Technology-Middle school students produce network-quality newscasts

For the past year, students at Aviara Oaks Middle School in Carlsbad, Calif., have lived and breathed television. But these 11- to 14-year-olds are not just sitting passively in front of their TV sets–they’re behind the camera, producing and broadcasting their own live news program.

Aviara Oaks offers an elective course that teaches students the art of television production. The students produce a news show every Monday morning that is broadcast throughout each classroom in the school, and then re-broadcast the following Wednesday on a local cable channel that reaches nearly 250,000 households.

The most exciting aspect of this course is that the students get hands-on experience learning how to report stories, operate cameras, and produce the entire show–using the same techniques and equipment found in sophisticated, real-world television studios. The show is called AOTV, and the students have profiled it on their web site (see link below).

Aviara Oaks wanted to give its students the chance to create television programs that have the look and feel of real network programs. The class’s instructor, Doug Green, also insisted that students learn the proper techniques using current technology so the course would present them with a true school-to-career opportunity.

Unfortunately, traditional studio equipment can easily cost more than $125,000–well out of reach for most schools’ budgets.

Three months before the school’s TV studio was to be built, however, Green came across a new video production system called Trinity from Play Inc. Trinity is an all-in-one, PC-based system that replaces an entire television studio full of equipment for a much lower cost–around $10,000 for a complete system.

“I wanted the students to produce television using the same tools that are used in the industry,” Green said. “I wanted them to become critical viewers of television by becoming ‘real providers’ of television. When I visited Play’s web site, I knew immediately this would fit the bill for us.”

Since buying the Trinity system in August 1998, AOTV has developed an entire curriculum based on each of Trinity’s features: a multi-camera switcher for live production, a chroma-keyer to superimpose the student anchors into sophisticated virtual environments, a character generator to add text over video, a graphics system to create broadcast news graphics, and an editing system.

While most school news shows consist of students reading a daily bulletin in front of a single camera, Aviara Oaks students are now producing a news program that rivals their local network affiliate in sophistication. A typical AOTV production includes announcers, music, student anchors reporting the news, live remote interviews from across campus, and pre-recorded packages complete with Hollywood-style special effects and customized graphics.

The show has received numerous awards–and quite a bit of publicity. Student reporters have interviewed several celebrity guests, including the late golfer Payne Stewart, professional skateboarder Tony Hawk, Trevor Hoffman from the San Diego Padres, Junior Seau from the San Diego Chargers, and a cameo appearance from Tiger Woods.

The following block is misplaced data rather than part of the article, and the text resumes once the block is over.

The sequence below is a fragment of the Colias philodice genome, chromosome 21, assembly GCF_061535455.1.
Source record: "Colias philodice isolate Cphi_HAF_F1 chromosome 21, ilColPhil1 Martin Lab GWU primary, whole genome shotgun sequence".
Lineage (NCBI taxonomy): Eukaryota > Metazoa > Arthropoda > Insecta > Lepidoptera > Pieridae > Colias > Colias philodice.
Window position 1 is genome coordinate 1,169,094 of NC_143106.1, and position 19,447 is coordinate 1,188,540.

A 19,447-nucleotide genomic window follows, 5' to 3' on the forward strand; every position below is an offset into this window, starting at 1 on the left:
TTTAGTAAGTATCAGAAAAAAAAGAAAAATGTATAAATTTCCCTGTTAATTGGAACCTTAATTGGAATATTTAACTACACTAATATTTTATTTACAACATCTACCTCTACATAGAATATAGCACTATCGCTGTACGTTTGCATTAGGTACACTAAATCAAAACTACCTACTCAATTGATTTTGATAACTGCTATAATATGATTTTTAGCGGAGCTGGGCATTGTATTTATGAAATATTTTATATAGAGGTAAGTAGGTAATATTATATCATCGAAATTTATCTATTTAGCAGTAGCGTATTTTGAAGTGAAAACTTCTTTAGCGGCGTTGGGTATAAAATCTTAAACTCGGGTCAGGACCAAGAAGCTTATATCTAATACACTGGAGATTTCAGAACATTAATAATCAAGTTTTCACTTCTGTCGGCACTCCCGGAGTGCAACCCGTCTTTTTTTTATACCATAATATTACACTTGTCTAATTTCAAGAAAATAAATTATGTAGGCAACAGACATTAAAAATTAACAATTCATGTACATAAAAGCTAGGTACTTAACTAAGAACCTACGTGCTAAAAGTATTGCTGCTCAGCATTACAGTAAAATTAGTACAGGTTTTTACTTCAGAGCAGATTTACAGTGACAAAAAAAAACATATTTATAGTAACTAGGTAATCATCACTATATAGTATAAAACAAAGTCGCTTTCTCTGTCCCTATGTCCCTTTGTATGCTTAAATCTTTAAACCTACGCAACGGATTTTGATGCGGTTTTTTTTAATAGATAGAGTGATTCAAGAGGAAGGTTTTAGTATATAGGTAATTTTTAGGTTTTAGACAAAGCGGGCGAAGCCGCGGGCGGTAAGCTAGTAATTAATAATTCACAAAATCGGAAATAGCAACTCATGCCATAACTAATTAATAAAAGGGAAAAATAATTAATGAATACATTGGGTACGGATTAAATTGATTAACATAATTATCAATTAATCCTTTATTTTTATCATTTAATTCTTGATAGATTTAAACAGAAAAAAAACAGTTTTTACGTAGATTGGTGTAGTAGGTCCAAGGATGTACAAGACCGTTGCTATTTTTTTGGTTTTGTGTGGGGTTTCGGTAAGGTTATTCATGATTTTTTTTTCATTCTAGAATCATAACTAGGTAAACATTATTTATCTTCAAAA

Last year, AOTV won more than $10,000 in prize and grant money from various educational institutions and programs. Most recently, the program was awarded a grant in excess of $3000 from a local cable system.

The AOTV course has become a favorite among students and has proven to be very popular in the school’s community. More importantly, the Aviara Oaks students are gaining first-hand knowledge from all sides of the television production environment and are enjoying the experience.

The experience “has given me something to look forward to at school every day,” said one eighth-grade student who works on the program.


Play Inc.


DataCard’s Imagecard HiFX Card Printer

DataCard Corp. recently announced the launch of a new desktop card printer for full-color printing. The ImageCard HiFX printer offers true edge-to-edge printing, color saturation, and image resolution that is comparable to offset printing, according to the company.

The printer was developed for “mission-critical” photo ID applications such as driver’s liscenses, national IDs, and high-security badges, but the product’s developers believe its card-printing features would be great for broader applications, including school IDs, library cards, and smart cards.

The new printer has been integrated with ID Works, DataCard’s modular and advanced photo ID software package. ImageCard HiFX first prints a composite, full-color image on a clear, intermediate transfer material, which is then bonded to the card surface using pressure and heat.
(800) 621-6972 ext. 6930


Union Catalog Plus 4.0

Educators and students can share library resources and electronic data with their entire school district using Follett Software Company’s Union Catalog Plus 4.0 for Windows.